The first question I got asked when I came home from Windsor Park on Saturday evening and announced, with fist clenched and chest puffed out, that we’d won the cup was ‘Why?’
My daughter’s question took me by surprise though it really shouldn’t have.
Lucy has reached that age (nearly two and a half) where she greets almost every statement with an inquisitive ‘Why?’
‘It’s breakfast time, Lucy.’
‘The kitchen floor is not a skating rink.’
‘Look - a bird.’
When asked to explain why Glenavon had won the Irish Cup my first reaction was to tell Lucy how Glenavon overcame Sport & Leisure, Ballinamallard, Glentoran, Crusaders and then Ballymena in the final to win the cup, but then that would be explaining how we won the cup and not why.
I considered giving her a fairy story response that Glenavon won the cup to make the people of Lurgan, who had been sad and trophyless for the last 17 years, happier than their wildest dreams and bring a renewed prosperity to the town.
Judging by social media this appeared to be the case.
The last time Glenavon won a major trophy there was no way of sharing one’s joy with the masses apart from tedious word of mouth.
Anyone taking a photo during the cup wins in 1997 or 1992 were capturing their images ‘blindly’ and it was at least a week before you picked them up from the chemists and crossed your fingers that there weren’t any stickers on them advising you what you’d done wrong. Now you can post photos to the web the second they’re taken and there are no advisory stickers, which in many cases would be appropriate.
So on Saturday night, instead of going out and getting merrily discombobulated, I sat in and read my Twitter feed and Facebook timeline, retweeting and liking Glenavon related posts as if it was going out of fashion.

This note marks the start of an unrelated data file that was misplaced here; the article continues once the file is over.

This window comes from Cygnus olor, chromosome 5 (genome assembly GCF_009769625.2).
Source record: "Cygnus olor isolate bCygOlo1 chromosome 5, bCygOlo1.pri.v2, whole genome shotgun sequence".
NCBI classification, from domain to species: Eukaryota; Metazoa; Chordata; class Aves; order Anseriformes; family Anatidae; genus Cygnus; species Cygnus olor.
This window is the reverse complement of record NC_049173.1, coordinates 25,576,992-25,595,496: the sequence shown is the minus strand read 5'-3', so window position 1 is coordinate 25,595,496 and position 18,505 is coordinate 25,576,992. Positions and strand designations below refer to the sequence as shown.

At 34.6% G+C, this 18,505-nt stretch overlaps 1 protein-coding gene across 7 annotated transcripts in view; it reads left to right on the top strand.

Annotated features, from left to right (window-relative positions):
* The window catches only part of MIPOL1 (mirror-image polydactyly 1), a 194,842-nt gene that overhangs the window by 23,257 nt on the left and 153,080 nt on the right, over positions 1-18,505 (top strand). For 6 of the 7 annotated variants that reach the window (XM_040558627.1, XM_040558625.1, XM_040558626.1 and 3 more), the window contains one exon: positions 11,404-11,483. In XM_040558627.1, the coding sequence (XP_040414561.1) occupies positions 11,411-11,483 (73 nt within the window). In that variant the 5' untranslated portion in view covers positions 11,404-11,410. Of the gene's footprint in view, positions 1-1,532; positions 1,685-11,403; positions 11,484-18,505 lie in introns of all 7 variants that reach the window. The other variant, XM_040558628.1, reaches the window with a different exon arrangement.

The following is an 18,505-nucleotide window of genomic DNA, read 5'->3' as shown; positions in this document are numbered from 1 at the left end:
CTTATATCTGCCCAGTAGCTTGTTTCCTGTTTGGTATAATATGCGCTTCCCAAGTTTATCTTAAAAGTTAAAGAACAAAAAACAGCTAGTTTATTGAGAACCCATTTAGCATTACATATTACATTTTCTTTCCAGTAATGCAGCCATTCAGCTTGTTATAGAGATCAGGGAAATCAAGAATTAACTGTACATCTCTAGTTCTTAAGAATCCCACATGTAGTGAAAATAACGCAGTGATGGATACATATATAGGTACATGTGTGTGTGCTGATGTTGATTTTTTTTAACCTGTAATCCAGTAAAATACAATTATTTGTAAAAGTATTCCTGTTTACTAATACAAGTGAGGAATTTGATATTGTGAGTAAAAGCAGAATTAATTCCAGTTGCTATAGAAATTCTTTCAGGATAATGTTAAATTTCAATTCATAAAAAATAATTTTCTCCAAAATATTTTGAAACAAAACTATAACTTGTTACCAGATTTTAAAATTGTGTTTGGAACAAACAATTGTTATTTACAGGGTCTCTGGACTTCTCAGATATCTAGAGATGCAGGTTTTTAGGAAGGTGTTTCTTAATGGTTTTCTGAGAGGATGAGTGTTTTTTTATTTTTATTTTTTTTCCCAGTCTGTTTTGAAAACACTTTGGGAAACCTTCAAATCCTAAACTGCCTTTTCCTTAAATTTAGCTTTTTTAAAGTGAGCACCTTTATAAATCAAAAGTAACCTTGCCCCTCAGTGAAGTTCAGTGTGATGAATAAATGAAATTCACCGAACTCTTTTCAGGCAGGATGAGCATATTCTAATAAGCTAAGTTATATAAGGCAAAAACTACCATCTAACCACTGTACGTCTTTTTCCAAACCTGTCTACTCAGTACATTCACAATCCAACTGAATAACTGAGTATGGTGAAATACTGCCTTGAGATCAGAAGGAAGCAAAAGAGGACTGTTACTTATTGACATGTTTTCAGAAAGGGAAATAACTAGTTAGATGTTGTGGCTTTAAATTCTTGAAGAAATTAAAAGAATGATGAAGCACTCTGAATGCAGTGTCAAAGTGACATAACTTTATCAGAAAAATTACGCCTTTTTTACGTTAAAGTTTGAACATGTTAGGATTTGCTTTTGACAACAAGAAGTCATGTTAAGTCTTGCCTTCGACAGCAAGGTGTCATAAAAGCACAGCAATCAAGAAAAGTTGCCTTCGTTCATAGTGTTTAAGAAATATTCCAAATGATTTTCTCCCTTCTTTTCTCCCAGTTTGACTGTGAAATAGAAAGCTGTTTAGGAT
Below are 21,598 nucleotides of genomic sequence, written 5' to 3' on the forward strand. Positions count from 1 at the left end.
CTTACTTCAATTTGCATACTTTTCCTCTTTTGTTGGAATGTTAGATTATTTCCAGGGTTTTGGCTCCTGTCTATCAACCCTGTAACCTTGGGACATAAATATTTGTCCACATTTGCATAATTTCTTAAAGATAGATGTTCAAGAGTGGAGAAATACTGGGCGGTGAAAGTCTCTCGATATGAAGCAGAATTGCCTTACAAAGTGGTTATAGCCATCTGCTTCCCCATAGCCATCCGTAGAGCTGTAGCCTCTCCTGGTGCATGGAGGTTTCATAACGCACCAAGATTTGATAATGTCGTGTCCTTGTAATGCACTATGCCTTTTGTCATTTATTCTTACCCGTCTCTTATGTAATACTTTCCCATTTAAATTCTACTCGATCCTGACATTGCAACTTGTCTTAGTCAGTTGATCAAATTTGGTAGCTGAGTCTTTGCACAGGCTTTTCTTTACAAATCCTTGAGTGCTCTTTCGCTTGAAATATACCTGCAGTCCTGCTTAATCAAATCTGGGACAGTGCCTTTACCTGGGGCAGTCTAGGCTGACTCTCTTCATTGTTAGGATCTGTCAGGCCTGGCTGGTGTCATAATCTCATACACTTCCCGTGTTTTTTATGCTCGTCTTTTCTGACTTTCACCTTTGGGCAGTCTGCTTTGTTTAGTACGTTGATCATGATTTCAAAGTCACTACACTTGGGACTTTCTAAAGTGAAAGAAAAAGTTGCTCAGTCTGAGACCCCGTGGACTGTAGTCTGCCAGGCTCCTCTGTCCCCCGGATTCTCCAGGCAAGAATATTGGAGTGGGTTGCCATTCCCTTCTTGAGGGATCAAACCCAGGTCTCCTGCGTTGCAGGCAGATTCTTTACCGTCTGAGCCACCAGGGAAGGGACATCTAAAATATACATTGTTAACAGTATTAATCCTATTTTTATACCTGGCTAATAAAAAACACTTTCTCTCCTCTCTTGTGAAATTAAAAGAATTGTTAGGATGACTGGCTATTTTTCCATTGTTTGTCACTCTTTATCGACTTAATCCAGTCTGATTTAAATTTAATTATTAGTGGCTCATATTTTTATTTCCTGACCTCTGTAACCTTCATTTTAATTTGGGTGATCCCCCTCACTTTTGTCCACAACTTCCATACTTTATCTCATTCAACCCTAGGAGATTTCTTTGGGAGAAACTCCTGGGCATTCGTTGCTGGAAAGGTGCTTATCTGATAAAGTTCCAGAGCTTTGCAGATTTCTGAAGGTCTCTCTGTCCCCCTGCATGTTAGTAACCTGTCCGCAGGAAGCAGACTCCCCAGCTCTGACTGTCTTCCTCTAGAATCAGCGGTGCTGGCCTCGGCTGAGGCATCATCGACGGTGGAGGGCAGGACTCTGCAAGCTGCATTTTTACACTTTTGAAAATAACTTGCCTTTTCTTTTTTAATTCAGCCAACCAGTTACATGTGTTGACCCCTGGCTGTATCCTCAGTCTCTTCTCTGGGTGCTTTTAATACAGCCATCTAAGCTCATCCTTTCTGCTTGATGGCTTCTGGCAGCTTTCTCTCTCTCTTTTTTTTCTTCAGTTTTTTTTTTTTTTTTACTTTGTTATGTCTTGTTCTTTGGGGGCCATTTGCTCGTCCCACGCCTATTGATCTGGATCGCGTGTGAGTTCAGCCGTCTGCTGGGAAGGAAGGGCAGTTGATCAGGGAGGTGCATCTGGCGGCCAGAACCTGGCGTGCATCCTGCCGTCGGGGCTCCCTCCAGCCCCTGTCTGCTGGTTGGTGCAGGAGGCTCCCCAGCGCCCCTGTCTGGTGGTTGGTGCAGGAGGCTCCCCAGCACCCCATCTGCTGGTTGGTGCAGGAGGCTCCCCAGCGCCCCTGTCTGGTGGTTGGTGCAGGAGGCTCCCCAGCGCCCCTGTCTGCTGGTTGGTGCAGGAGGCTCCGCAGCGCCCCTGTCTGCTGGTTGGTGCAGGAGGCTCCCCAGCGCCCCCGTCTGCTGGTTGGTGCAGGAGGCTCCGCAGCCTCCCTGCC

Even the local politicians were in party mood - it’s fair to comment a political party was being had.
Given the posts on Saturday from MLAs, councillors and election candidates you could almost say Glenavon’s cup triumph was being used as a political football.
But while fans and followers played a part I don’t think that was the real reason why Glenavon won the cup.
Perhaps Lucy was being existential with her question.
Why does anyone win a cup?
Because they can.
Though more likely it’s because in football, like any competitive sport, as a team you’re judged by the trophies you win.
While Gary Hamilton has put together a decent side at Mourneview Park, consistency is not their strong point so the team’s efforts were focused on the Irish cup rather than the league. It all went according to plan and in each round of the cup Glenavon proved they wanted to win it more than the other teams they came up against.
That’s why Glenavon won the cup. Dedication - what you need if you want to be a record breaker.
By the time I got round to explaining this to Lucy she’d gone off into the kitchen to play with an empty cardboard tube. Meanwhile I assumed the role of tube in the living room.